Over the last couple weeks, several critical infrastructure cyber-events made headlines in the Industrials, Energy, and Utilities industries. Some of these targets include the German Gundremmingen nuclear reactor, the Lansing Board of Water and Light (BWL), and the Canadian gold mining firm Goldcorp. While none of these cyber-attacks resulted in chaos, they did demonstrate weaknesses within these companies.
W-2 and tax-related data breaches have been trending in 2016 – this trend is also occurring in critical infrastructure. In 2016, many top trending critical infrastructure targets have suffered such a breach, including:
- Alpha Payroll Services
- Whiting-Turner Contracting Company
- Michels Corporation
SWIFT was the software compromised in the Central Bank of Bangladesh cyber heist. As a result, business support services was the top trending industry group affected in critical infrastructure so far in 2016.
The Critical Infrastructure Cyber Threat
Attacks against critical infrastructure have occurred in the U.S.; however, these attacks have never lead to the doomsday scenario many of us fear, such as disabling power to cities or truly compromising a nuclear reactor. Most critical infrastructure attacks in the U.S. involve the loss of user data, not a takeover of key operating capabilities.
A critical infrastructure takeover has occurred in another country. In 2015, a cyber group named Sandworm Team launched an attack against the Ukrainian Power Authority. Using the infamous BlackEnergy malware, the group was able to successfully shut down power for 700,000 people over a two hour period – the first known power outage caused by a cyber-attack. The Sandworm team has attacked U.S. critical infrastructure in the past, forcing ICS-Cert to issue an alert in 2014 addressing the threat.
Attacks against critical infrastructure have been taken especially seriously by the U.S. government. In February 2013, President Barack Obama signed Executive Order 13.636, “Improving Critical Infrastructure Cybersecurity,” and Presidential Policy Directive 21, “Critical Infrastructure Security and Resilience.” The executive order and policy directive attempt to address key issues with our nation’s critical infrastructure cybersecurity, including:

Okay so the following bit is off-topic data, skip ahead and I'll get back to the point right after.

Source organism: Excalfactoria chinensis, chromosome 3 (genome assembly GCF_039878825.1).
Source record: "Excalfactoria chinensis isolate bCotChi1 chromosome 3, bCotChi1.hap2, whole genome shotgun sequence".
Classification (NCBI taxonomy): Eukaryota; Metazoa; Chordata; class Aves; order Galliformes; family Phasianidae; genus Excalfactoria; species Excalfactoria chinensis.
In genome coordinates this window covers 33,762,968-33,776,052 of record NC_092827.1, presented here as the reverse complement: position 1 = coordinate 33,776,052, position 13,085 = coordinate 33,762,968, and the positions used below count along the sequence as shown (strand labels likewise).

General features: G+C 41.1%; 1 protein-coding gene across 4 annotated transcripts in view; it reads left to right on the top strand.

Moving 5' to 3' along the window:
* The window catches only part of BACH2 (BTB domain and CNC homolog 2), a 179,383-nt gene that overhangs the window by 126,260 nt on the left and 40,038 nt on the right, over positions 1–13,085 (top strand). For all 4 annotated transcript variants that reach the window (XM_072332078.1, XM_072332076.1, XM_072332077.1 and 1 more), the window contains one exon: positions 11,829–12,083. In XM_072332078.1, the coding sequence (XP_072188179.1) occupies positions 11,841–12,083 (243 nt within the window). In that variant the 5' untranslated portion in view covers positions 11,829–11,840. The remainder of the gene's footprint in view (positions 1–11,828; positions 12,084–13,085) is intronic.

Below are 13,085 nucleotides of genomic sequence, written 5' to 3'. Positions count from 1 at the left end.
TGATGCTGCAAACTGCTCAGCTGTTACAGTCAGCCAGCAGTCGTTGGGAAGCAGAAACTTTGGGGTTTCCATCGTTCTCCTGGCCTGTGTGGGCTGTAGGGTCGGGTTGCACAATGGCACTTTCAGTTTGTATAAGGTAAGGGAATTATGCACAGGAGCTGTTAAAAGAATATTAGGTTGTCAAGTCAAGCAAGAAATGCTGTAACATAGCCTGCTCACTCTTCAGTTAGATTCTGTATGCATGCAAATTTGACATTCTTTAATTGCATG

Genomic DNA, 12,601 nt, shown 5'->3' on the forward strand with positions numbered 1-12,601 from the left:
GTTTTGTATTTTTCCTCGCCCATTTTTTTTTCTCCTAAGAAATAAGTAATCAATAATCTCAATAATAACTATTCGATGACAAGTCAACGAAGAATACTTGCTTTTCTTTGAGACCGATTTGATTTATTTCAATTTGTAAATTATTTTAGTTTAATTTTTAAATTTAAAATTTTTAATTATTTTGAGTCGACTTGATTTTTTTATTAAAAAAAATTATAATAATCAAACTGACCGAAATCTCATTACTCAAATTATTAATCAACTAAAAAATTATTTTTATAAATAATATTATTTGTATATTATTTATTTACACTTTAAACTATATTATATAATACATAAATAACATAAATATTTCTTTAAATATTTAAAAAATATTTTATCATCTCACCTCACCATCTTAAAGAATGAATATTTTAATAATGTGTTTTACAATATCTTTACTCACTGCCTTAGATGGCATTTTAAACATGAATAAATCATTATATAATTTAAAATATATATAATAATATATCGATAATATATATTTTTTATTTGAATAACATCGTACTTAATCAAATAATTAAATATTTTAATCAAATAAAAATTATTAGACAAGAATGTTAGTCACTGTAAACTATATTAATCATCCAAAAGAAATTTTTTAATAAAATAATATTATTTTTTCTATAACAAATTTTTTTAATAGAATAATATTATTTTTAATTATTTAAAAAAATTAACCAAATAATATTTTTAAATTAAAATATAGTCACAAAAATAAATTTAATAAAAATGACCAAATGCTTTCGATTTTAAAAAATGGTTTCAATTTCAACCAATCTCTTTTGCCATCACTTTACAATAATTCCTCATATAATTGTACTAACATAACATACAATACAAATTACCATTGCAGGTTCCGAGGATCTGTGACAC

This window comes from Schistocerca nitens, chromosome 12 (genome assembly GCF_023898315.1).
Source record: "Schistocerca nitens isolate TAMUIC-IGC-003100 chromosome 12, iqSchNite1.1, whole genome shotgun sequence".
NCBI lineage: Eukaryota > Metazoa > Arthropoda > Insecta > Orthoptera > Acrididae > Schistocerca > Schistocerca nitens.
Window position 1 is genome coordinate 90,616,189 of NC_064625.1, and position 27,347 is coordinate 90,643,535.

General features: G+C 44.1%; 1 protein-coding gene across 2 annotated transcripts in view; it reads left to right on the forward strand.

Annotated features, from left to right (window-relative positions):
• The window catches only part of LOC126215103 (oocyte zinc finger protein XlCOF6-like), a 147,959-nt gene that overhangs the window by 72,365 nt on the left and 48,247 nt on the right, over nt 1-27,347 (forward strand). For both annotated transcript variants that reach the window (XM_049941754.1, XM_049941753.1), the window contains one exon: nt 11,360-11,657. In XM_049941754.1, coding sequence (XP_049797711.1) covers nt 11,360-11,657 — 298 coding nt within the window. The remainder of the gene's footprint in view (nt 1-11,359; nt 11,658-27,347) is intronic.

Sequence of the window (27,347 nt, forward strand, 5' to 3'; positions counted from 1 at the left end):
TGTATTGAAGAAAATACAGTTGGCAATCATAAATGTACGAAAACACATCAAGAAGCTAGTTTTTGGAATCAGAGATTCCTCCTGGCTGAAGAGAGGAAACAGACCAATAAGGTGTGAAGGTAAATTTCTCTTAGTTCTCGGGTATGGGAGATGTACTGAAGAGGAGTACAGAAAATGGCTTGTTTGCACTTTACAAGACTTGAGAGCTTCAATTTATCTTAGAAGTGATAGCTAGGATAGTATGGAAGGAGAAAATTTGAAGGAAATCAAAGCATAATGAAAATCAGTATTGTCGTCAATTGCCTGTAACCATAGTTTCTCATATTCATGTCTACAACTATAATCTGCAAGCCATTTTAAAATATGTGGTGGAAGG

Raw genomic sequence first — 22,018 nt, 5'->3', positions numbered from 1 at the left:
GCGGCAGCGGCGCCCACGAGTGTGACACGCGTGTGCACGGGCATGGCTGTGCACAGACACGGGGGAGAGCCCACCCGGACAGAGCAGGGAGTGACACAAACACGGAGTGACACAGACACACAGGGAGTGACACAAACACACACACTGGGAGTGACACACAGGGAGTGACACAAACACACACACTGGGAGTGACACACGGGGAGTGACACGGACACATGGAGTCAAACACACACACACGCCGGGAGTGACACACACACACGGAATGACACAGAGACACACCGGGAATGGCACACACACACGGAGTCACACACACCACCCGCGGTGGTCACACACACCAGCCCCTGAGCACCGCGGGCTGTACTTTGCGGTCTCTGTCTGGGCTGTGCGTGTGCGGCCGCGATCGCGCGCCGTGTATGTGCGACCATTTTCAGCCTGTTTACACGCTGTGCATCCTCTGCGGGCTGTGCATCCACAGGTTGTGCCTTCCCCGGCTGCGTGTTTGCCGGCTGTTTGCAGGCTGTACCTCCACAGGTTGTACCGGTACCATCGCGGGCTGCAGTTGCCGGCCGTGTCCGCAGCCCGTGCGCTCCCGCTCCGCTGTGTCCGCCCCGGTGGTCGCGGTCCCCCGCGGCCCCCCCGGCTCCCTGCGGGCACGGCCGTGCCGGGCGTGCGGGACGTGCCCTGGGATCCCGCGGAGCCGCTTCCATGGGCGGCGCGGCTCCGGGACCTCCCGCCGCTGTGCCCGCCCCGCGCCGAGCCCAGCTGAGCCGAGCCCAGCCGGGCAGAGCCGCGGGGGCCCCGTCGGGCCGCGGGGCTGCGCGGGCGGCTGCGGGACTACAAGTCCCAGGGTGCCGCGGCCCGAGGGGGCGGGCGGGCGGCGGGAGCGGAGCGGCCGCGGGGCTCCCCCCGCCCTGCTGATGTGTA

- Promote information sharing with U.S. private sector
- Clearly define roles of key officials involved with critical infrastructure security
- Commit to providing assistance in the event of a data breach
- Create a framework to reduce cyber risk to critical infrastructure
- Promote innovation, research, and development of enhanced cybersecurity measures
As a result, the Department of Homeland Security (DHS) launched the Critical Infrastructure Cyber Community Voluntary Program. The goal of this program is to help enhance critical infrastructure cybersecurity and to promote the adoption of the National Institute of Standards and Technology’s Cybersecurity Framework.
Our country’s critical infrastructure suffers from the same vulnerabilities as other sectors. Valuable information is kept on databases and people are used as a bridge to that information. While the threat of a doomsday attack against our nation’s critical infrastructure remains a serious threat, traditional cybercrime is still driven by profit motive. Those in charge of critical infrastructure security not only have to be prepared for threats attempting to cause physical harm to our nation, they must also prepare for the theft of personal information, which seems to be the current trend.